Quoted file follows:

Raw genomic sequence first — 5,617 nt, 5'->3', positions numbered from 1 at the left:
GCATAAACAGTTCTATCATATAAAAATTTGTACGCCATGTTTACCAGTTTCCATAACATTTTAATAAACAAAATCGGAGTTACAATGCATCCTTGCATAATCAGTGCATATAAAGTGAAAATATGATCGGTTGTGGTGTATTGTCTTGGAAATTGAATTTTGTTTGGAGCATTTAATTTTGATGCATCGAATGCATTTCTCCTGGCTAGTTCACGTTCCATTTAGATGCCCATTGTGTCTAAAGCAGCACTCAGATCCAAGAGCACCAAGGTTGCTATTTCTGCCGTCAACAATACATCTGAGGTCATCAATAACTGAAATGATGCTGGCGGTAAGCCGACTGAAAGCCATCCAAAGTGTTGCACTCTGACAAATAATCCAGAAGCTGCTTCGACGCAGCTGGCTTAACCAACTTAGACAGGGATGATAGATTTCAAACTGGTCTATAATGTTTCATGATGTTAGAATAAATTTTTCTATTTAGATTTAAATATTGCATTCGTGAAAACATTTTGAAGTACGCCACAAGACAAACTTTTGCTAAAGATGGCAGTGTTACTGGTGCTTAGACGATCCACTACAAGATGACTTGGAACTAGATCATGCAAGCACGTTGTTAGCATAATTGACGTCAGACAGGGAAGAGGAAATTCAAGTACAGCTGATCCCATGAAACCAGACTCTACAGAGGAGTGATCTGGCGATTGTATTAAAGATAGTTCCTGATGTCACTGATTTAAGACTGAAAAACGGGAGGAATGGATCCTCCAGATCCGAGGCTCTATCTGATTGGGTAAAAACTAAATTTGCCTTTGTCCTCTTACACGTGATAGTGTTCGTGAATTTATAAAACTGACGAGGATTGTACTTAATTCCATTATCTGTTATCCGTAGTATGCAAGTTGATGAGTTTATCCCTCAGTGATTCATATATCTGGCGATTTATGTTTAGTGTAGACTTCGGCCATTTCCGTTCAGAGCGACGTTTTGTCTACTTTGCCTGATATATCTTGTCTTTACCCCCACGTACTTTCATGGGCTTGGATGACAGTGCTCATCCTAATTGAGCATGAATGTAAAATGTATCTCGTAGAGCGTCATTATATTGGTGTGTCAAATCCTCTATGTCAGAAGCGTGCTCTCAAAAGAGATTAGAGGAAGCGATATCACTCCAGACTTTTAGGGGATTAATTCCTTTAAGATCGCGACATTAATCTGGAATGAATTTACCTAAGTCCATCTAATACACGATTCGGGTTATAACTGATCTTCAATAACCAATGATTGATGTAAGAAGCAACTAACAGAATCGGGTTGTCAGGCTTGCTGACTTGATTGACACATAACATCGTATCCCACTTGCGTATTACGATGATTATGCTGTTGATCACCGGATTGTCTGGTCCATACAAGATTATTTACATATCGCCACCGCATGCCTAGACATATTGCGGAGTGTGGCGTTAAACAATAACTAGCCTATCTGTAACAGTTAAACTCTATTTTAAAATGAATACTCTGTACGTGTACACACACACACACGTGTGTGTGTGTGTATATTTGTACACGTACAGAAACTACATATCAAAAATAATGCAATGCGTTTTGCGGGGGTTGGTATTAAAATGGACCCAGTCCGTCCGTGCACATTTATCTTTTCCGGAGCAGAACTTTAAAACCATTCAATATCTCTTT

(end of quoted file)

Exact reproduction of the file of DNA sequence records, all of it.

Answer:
Raw genomic sequence first — 5,617 nt, 5'->3', positions numbered from 1 at the left:
GCATAAACAGTTCTATCATATAAAAATTTGTACGCCATGTTTACCAGTTTCCATAACATTTTAATAAACAAAATCGGAGTTACAATGCATCCTTGCATAATCAGTGCATATAAAGTGAAAATATGATCGGTTGTGGTGTATTGTCTTGGAAATTGAATTTTGTTTGGAGCATTTAATTTTGATGCATCGAATGCATTTCTCCTGGCTAGTTCACGTTCCATTTAGATGCCCATTGTGTCTAAAGCAGCACTCAGATCCAAGAGCACCAAGGTTGCTATTTCTGCCGTCAACAATACATCTGAGGTCATCAATAACTGAAATGATGCTGGCGGTAAGCCGACTGAAAGCCATCCAAAGTGTTGCACTCTGACAAATAATCCAGAAGCTGCTTCGACGCAGCTGGCTTAACCAACTTAGACAGGGATGATAGATTTCAAACTGGTCTATAATGTTTCATGATGTTAGAATAAATTTTTCTATTTAGATTTAAATATTGCATTCGTGAAAACATTTTGAAGTACGCCACAAGACAAACTTTTGCTAAAGATGGCAGTGTTACTGGTGCTTAGACGATCCACTACAAGATGACTTGGAACTAGATCATGCAAGCACGTTGTTAGCATAATTGACGTCAGACAGGGAAGAGGAAATTCAAGTACAGCTGATCCCATGAAACCAGACTCTACAGAGGAGTGATCTGGCGATTGTATTAAAGATAGTTCCTGATGTCACTGATTTAAGACTGAAAAACGGGAGGAATGGATCCTCCAGATCCGAGGCTCTATCTGATTGGGTAAAAACTAAATTTGCCTTTGTCCTCTTACACGTGATAGTGTTCGTGAATTTATAAAACTGACGAGGATTGTACTTAATTCCATTATCTGTTATCCGTAGTATGCAAGTTGATGAGTTTATCCCTCAGTGATTCATATATCTGGCGATTTATGTTTAGTGTAGACTTCGGCCATTTCCGTTCAGAGCGACGTTTTGTCTACTTTGCCTGATATATCTTGTCTTTACCCCCACGTACTTTCATGGGCTTGGATGACAGTGCTCATCCTAATTGAGCATGAATGTAAAATGTATCTCGTAGAGCGTCATTATATTGGTGTGTCAAATCCTCTATGTCAGAAGCGTGCTCTCAAAAGAGATTAGAGGAAGCGATATCACTCCAGACTTTTAGGGGATTAATTCCTTTAAGATCGCGACATTAATCTGGAATGAATTTACCTAAGTCCATCTAATACACGATTCGGGTTATAACTGATCTTCAATAACCAATGATTGATGTAAGAAGCAACTAACAGAATCGGGTTGTCAGGCTTGCTGACTTGATTGACACATAACATCGTATCCCACTTGCGTATTACGATGATTATGCTGTTGATCACCGGATTGTCTGGTCCATACAAGATTATTTACATATCGCCACCGCATGCCTAGACATATTGCGGAGTGTGGCGTTAAACAATAACTAGCCTATCTGTAACAGTTAAACTCTATTTTAAAATGAATACTCTGTACGTGTACACACACACACACGTGTGTGTGTGTGTATATTTGTACACGTACAGAAACTACATATCAAAAATAATGCAATGCGTTTTGCGGGGGTTGGTATTAAAATGGACCCAGTCCGTCCGTGCACATTTATCTTTTCCGGAGCAGAACTTTAAAACCATTCAATATCTCTTT